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University of Tennessee, Knoxville

Women

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Full-Text Articles in Law

Medicalizing Gender: How The Legal And Medical Professions Shaped Women’S Experiences As Lawyers, Kathleen Darcy May 2015

Medicalizing Gender: How The Legal And Medical Professions Shaped Women’S Experiences As Lawyers, Kathleen Darcy

Tennessee Journal of Race, Gender, & Social Justice

Despite significant progress, women in the legal profession still

have not advanced into positions of power at near the rate in which

they saturate the legal market. Scholars agree that simply waiting for

parity is not sufficient, and, thus, they have identified many of the

barriers that contribute to women’s difficulties. To date, however, the

role that scientific and medical understandings play on the evolution of

law, and on women as lawyers, has not received examination until

now. To this end, I posit that medicine played a significant role in

shaping societal expectations and assumptions about gender, and was ...


Breastfeeding In The Workplace: Accommodating Women And Benefiting Employers, Melissa Martin Sep 2011

Breastfeeding In The Workplace: Accommodating Women And Benefiting Employers, Melissa Martin

College of Law Faculty Scholarship

This article argues that accommodating women by facilitating breastfeeding in the workplace also benefits employers. It states that current legislation designed to protect women’s employment rights simply does not cover breastfeeding. It argues for a law protecting women’s right to breastfeed at work because it benefits the women, their children, and ultimately the employers.


Teaching Values, Teaching Stereotypes: Sex Ed And Indoctrination In Public Schools, Jennifer S. Hendricks Sep 2011

Teaching Values, Teaching Stereotypes: Sex Ed And Indoctrination In Public Schools, Jennifer S. Hendricks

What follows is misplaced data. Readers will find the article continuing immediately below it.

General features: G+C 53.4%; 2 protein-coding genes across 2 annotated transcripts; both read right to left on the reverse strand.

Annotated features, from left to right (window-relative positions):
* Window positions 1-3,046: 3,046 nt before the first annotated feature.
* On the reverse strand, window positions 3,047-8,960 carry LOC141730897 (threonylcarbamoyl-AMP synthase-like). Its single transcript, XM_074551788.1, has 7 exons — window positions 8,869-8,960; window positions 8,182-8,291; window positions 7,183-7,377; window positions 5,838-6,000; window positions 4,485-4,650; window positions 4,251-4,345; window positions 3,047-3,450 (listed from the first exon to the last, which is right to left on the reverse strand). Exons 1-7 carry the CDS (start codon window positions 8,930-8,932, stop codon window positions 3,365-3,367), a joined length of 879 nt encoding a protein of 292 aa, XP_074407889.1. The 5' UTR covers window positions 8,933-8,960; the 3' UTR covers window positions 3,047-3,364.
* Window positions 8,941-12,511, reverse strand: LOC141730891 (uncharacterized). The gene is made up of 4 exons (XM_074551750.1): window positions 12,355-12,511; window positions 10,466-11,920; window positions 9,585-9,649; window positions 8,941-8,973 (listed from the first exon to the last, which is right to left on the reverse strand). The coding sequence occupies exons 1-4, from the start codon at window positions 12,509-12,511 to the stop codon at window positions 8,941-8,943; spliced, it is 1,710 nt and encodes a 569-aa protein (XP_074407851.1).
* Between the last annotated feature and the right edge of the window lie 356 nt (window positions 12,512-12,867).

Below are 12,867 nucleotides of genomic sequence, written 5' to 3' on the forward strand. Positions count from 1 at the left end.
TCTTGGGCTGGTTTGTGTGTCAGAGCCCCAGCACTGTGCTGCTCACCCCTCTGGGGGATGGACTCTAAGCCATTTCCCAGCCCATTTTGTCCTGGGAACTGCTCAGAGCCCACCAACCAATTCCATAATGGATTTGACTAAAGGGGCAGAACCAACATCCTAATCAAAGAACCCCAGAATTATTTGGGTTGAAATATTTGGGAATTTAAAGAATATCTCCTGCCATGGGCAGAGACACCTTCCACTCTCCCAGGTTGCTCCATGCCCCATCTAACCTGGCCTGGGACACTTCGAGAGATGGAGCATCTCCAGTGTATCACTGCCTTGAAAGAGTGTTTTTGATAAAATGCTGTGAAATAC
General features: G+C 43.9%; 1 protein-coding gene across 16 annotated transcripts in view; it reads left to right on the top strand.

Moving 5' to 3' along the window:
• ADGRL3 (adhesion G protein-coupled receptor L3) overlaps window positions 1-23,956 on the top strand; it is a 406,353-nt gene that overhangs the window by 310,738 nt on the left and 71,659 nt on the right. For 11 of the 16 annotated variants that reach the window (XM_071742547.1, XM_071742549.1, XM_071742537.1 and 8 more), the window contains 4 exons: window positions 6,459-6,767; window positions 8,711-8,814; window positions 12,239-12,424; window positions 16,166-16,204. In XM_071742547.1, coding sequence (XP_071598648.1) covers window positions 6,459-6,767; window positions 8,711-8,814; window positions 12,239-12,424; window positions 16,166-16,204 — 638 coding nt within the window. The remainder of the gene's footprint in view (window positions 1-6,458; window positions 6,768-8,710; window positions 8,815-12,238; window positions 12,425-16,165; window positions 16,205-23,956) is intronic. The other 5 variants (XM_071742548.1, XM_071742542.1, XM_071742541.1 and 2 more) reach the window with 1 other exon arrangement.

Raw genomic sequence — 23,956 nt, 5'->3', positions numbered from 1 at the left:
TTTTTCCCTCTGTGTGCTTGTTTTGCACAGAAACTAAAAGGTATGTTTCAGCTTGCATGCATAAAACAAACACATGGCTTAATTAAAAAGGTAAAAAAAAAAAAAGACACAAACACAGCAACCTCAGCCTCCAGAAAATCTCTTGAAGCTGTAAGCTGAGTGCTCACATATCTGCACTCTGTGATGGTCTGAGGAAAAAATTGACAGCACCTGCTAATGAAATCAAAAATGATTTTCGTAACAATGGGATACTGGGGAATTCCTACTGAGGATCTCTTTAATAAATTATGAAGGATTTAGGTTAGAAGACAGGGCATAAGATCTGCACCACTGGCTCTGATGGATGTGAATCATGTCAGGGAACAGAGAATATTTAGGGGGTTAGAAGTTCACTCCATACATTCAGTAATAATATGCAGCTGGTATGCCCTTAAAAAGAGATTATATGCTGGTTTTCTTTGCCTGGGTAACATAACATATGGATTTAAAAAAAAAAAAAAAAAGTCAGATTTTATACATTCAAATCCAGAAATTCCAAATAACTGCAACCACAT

College of Law Faculty Scholarship

Many sex education curricula currently used in public schools indoctrinate students in gender stereotypes. As expressed in the title of one article: “If You Don’t Aim to Please, Don’t Dress to Tease,” and Other Public School Sex Education Lessons Subsidized by You, the Federal Taxpayer (Jennifer L. Greenblatt, 14 TEX. J. ON C.L. & C.R. 1 (2008)). Other lessons pertain not only to responsibility for sexual activity but to lifelong approaches to family life and individual achievement. One lesson, for example, instructs students that, in marriage, men need sex from their wives and women need financial support from their husbands.

This Article first describes the ways in which teaching sex stereotypes may affect children, highlighting the need for further empirical research in this area. Second, it critiques the extant feminist legal response to gender-biased Sex Ed curricula, particularly the use of precedent dealing with governmental perpetuation of stereotypes; those precedents cannot be incorporated wholesale into this context. Finally, to correct this analytical gap, this Article connects the Sex Ed issue to the existing scholarly literature on indoctrination of schoolchildren, a literature that has hooks in both equal protection and the first amendment ...


Renegotiating The Social Contract, Jennifer S. Hendricks Sep 2011

Renegotiating The Social Contract, Jennifer S. Hendricks